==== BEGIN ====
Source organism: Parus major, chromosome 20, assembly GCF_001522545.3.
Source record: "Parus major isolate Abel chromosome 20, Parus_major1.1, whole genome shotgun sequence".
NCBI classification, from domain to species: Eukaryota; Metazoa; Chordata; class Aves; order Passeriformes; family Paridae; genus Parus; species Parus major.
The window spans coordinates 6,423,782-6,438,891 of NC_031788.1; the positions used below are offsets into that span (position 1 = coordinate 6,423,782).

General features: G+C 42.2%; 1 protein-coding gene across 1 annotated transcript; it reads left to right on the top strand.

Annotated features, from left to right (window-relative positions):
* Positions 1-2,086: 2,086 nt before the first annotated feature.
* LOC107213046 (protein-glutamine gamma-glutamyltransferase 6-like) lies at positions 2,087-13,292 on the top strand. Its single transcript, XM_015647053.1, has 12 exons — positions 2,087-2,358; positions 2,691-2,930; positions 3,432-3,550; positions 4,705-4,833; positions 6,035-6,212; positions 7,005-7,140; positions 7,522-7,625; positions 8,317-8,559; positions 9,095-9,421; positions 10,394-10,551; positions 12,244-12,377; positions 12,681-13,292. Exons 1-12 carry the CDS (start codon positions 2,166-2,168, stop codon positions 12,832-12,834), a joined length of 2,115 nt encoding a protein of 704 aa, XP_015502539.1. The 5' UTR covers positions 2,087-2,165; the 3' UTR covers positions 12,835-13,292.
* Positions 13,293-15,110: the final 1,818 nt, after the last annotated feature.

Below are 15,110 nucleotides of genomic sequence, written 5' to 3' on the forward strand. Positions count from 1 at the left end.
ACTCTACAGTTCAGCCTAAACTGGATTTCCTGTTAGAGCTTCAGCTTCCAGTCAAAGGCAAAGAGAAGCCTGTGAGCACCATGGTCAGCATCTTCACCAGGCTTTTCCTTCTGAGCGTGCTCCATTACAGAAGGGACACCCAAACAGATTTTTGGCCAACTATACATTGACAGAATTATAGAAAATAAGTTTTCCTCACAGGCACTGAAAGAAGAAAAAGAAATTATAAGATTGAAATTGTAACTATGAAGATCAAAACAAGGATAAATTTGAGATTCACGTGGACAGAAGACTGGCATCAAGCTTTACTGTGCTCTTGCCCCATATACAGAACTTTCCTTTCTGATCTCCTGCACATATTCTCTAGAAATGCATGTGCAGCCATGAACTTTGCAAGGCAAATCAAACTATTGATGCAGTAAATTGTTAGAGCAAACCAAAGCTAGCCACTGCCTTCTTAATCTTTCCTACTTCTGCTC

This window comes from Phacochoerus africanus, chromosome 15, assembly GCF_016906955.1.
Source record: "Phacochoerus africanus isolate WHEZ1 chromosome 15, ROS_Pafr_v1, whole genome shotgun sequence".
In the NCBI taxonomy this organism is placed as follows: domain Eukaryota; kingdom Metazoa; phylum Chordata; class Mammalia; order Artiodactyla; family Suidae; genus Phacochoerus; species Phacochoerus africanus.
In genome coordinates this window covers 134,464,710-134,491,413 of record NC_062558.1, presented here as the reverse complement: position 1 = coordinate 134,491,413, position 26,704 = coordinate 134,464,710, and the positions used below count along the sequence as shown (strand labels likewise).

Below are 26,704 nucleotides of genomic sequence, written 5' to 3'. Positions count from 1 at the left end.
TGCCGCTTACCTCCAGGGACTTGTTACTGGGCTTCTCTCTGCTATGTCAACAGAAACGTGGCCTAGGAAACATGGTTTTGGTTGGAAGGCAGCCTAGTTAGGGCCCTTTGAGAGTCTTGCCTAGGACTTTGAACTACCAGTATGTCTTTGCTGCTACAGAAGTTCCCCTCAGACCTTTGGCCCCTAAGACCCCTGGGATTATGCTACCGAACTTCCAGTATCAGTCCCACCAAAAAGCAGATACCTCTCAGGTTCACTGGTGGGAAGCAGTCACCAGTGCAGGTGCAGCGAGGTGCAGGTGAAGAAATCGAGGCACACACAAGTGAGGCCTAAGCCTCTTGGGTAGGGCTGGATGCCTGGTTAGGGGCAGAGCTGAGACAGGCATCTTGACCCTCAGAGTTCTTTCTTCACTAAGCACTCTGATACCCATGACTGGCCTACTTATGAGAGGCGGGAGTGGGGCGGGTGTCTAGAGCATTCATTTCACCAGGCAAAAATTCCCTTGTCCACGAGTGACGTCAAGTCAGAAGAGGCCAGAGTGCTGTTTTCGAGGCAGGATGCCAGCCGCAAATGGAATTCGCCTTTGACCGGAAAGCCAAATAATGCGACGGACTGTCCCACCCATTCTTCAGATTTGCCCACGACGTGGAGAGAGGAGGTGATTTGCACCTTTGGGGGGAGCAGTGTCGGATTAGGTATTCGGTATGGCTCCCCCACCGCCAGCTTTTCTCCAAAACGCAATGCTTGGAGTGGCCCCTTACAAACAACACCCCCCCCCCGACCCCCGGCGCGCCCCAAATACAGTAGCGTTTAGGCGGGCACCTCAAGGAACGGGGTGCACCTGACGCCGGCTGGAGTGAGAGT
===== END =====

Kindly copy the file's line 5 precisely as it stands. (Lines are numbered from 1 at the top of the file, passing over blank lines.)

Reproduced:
General features: G+C 42.2%; 1 protein-coding gene across 1 annotated transcript; it reads left to right on the top strand.